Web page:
The U.S. Federal Reserve on Thursday said that it has sanctioned $6.5 billion in loans to investors under its Term Asset-backed Securities Loan Facility (TALF). This action follows investors’ application for loans to buy securities backed by auto, credit card and other types of consumer loans, in the seventh round of such funding.

The current loan amount is down from $6.9 billion requested in August but up from $5.4 billion in July. Also, it is substantially lower from $11.45 billion in June. The overall decrease in investors’ appetite this month for government loans indicates that the investors are not relying much on the Fed for funding to buy these securities.

A total of $14.7 billion was borrowed by investors for purchasing eligible asset-backed securities sold by companies including American Express (AXP), Bank of America (BAC), General Electric (GE), Nissan Motor (NSANY) and Ford Motor (F). Though Fed finance for the full amount was available, more than half of the new bonds were bought directly by investors without the support of the Fed. The proportion was even higher in some segments of the market, such as for bonds backed by payments on auto loans.

Less dependence on the Fed for buying such securities can be viewed as a sign of market stabilization, which will finally help remove emergency measures.

Investors also applied for $4.4 billion to buy credit-card loan-backed deals, versus $2.6 billion last month and $1.16 billion to buy auto-loan-backed deals, versus $555 million in the prior period.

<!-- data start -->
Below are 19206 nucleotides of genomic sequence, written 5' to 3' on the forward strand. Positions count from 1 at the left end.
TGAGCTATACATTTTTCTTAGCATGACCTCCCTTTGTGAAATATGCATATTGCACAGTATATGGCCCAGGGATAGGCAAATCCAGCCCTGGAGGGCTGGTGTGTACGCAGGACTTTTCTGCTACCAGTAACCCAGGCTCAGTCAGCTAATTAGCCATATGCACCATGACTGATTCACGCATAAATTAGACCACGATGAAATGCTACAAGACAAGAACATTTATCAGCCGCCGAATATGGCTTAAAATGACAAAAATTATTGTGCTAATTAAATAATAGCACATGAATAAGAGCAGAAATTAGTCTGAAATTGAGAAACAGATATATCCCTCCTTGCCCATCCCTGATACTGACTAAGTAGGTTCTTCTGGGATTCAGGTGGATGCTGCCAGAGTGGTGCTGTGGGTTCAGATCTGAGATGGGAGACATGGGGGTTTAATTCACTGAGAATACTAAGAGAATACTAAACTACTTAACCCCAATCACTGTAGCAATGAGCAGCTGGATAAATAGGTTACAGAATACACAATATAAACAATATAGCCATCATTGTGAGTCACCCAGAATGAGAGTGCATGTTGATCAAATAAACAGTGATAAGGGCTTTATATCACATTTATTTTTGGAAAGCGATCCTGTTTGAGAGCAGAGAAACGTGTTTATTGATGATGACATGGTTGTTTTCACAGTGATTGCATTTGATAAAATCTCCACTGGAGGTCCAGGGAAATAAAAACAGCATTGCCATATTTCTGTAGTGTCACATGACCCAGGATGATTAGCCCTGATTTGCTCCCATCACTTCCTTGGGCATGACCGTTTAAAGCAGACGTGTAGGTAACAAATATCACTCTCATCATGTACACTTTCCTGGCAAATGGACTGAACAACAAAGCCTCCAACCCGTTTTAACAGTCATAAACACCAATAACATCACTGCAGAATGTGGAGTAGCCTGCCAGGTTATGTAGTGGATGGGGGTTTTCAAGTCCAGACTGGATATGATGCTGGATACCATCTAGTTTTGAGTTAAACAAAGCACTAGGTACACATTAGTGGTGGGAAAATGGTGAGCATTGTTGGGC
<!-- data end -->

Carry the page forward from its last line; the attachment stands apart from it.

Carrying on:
Last month, the Fed extended the TALF by another six months. The move will primarily cushion the commercial real estate industry from rising defaults and falling prices.

The time extension will not cover assets that are not already eligible. The authorities approved the expansion of TALF for newly issued securities backed by auto, credit card, student and small business loans through March 31, 2010. Also, TALF lending against newly issued commercial mortgage-backed securities (CMBS) was extended through June 30, 2010 as the arrangement of new CMBS deals can take a significant amount of time.

With sharply declining funding costs, securities backed by credit cards, auto loans and equipment leases are a little more comfortable. But the securities backed by commercial mortgages are still a problem. So there is a need for TALF, as the weak market conditions are likely to persist for awhile. However, the central bank should focus more on the problems of the asset-backed market.
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